The Day: Women should run the world, claims historian

Women of the world: A new documentary series explores the history of gender inequality © BBC

Women of the world: A new documentary series explores the history of gender inequality © BBC

Despite women’s liberation and the global rise of feminism, there is still a clear gender imbalance in politics. Which is odd since there is so much evidence that women would do it better.

If women were in charge, the refugee crisis in Europe might have played out a little differently, argued the historian Dr Amanda Foreman this weekend. ‘It’s not in the female make-up to stand there idly by while women and children die like flies on the beach.’ This, she said, is why Germany’s chancellor Angela Merkel has been most compassionate towards the desperate families seeking a new life, and has argued for a shared housing responsibility between nations.

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The Times: Children wouldn’t die on a beach if women were in charge

Photo: Richard Pohle

Photo: Richard Pohle

Religion and men are at the root of the world’s problems, the presenter of a new BBC series tells Alice Thomson.

If we had a more matriarchal society and women were in charge the refugee crisis would not have happened in the way it has, according to the historian Dr Amanda Foreman. “Women looked at that picture of the little dead refugee boy still in his shoes and thought: ‘Not in my name’. It’s not in the female make-up to stand there idly by while women and children die like flies on the beach. Angela Merkel is the one who can’t stomach it but most male politicians think purely in terms of politics.”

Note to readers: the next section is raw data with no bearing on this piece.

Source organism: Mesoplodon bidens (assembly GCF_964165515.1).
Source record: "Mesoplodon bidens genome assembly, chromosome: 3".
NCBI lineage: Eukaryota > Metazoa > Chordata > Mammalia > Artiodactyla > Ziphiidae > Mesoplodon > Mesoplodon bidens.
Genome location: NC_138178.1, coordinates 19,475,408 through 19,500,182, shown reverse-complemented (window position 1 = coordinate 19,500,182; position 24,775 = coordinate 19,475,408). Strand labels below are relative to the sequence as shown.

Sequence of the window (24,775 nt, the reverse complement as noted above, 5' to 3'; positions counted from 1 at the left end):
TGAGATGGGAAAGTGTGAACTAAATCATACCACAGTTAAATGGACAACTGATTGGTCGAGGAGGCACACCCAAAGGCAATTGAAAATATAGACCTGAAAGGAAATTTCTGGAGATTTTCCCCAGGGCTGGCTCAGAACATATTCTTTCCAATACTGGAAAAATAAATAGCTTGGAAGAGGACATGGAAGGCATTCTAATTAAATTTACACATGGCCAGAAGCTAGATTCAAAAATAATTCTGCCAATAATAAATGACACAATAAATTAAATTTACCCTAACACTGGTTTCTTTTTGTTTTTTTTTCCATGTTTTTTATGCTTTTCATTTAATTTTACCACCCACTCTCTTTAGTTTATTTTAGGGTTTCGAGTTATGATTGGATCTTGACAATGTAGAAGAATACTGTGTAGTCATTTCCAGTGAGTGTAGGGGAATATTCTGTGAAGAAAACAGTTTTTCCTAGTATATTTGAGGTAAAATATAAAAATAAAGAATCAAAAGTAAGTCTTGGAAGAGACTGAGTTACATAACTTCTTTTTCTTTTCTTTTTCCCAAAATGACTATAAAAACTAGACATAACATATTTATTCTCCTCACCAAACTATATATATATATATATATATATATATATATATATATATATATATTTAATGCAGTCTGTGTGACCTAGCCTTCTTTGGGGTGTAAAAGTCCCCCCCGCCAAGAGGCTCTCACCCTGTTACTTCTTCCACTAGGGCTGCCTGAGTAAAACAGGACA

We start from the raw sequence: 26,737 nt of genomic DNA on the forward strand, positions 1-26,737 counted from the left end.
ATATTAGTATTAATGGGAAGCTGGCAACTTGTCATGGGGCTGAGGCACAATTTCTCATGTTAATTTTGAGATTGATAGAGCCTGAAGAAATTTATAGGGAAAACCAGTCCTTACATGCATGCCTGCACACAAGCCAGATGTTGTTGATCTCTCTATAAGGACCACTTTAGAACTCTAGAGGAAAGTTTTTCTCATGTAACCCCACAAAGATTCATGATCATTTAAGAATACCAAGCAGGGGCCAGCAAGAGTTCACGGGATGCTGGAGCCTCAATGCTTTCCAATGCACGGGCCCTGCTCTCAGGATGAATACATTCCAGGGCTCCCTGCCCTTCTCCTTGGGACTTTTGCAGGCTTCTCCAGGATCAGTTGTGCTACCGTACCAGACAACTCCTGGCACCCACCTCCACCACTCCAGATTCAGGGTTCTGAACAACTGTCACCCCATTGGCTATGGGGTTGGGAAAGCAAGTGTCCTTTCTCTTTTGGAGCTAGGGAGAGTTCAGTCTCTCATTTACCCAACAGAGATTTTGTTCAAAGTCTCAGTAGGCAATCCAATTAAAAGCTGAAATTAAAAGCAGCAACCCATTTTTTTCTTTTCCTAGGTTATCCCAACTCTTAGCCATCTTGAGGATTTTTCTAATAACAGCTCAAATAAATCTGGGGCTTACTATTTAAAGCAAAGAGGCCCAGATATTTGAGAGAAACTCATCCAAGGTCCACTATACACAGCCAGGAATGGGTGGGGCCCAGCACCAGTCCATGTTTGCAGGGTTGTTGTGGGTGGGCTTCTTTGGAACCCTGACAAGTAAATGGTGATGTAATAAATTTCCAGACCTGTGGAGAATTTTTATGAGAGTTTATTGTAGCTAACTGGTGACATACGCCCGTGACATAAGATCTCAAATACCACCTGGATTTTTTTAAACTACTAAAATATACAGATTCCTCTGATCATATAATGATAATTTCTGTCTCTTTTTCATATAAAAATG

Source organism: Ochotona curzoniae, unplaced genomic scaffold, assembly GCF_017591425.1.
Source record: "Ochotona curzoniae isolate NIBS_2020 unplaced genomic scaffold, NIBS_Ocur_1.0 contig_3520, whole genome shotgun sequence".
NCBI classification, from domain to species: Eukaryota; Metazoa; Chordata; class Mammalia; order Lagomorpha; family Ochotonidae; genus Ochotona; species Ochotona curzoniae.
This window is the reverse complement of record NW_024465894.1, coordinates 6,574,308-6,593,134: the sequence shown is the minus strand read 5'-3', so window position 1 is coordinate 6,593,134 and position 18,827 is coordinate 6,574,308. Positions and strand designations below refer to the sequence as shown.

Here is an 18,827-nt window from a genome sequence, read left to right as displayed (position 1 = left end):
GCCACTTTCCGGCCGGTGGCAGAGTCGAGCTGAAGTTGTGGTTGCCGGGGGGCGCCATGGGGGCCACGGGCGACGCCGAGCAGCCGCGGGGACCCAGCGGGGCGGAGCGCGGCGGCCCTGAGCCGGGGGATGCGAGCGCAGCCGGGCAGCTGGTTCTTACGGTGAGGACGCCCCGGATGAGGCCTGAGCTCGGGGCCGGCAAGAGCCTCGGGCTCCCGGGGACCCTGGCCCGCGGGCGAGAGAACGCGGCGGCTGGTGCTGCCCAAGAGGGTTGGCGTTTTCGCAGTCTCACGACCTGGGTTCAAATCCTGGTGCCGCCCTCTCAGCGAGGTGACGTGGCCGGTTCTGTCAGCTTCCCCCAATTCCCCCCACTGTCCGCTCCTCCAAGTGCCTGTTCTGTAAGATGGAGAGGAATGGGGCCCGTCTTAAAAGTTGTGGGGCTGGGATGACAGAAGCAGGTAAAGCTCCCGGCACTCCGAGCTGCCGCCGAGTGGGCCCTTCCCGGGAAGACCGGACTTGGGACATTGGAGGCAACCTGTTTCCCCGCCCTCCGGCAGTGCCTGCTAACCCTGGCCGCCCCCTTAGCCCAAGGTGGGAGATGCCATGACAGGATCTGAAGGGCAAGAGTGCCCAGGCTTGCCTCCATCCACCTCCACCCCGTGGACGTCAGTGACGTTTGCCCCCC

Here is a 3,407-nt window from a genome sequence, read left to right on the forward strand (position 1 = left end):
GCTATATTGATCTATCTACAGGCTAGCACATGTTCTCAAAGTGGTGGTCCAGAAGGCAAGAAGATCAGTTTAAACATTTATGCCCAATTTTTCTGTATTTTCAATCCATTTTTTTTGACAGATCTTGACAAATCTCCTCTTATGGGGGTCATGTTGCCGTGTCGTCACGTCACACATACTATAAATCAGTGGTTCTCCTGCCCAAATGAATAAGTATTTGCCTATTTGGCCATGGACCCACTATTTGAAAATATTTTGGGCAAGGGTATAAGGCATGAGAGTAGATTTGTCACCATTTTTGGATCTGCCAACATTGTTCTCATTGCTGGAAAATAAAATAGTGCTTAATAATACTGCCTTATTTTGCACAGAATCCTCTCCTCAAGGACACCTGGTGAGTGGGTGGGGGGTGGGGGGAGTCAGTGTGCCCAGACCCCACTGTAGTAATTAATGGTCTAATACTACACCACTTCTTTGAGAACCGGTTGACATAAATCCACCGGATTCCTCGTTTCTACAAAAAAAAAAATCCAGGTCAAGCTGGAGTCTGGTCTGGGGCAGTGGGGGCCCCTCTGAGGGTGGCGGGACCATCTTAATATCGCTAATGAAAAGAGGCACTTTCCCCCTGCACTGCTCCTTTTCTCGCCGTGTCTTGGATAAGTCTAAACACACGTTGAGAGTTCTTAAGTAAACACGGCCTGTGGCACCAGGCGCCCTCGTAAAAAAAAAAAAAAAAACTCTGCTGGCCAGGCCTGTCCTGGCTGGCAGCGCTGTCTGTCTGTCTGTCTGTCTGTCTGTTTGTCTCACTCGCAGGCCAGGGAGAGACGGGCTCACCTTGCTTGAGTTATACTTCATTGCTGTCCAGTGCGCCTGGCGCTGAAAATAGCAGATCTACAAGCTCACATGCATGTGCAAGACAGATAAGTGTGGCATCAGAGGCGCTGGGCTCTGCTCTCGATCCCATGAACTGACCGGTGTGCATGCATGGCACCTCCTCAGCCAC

Women’s power, or lack of it, is on her mind right now, not least because she is presenting the BBC’s four-part series, The Ascent of Women, which began this week. The mother of four girls, Helena, Halcyon, Xanthe and Hero, and one boy, Theodore, she has been determined to prove that the female of the species has not been an irrelevance, “just there to hang out the washing”.

She has had an astonishing career since coming to Oxford to study Georgiana, Duchess of Devonshire, then an obscure socialite, for her PhD. “All the crusty men thought I was this mad, ditzy girl writing about this trivial woman,” she recalls. But the thesis became a bestselling and award-winning biography, which in turn became a film starring Keira Knightley. It was followed by an equally impressive and weighty book on Britain’s involvement in the American Civil War.

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The Spectator: Finally James Delingpole gets why women are so angry

Photo: BBC/Silver River

Photo: BBC/Silver River

By James Delingpole

Finally I realise why women are so pissed off. It all goes back to the first codified laws — circa 2,400 bc — when rules like this were invented by men: ‘If a woman speaks out of turn then her teeth will be smashed by a brick.’ Before that, apparently, women lived on a pretty equal footing with their future male oppressors. Indeed, in arguably the first civilisation — a hive-like collection of houses in central Anatolia called Çatalhöyük dating back to 7,500 bc, when mankind was just beginning to emerge from the Stone Age and living with semi-domesticated animals — not a single man was expected to put out the bins while the women dealt with the easy tasks like cooking, washing, child-rearing, ironing, cleaning and leafing through holiday brochures.

That’s because everything was shared equally. Everyone’s house was the same size and everything, including children, was common property. Once you’d given birth, your child would be handed over to the neighbours and they’d bring it up in their household. This bound everyone together in communal loyalty and affection and peace, over 9,000 years before John met Yoko and wrote ‘Imagine’.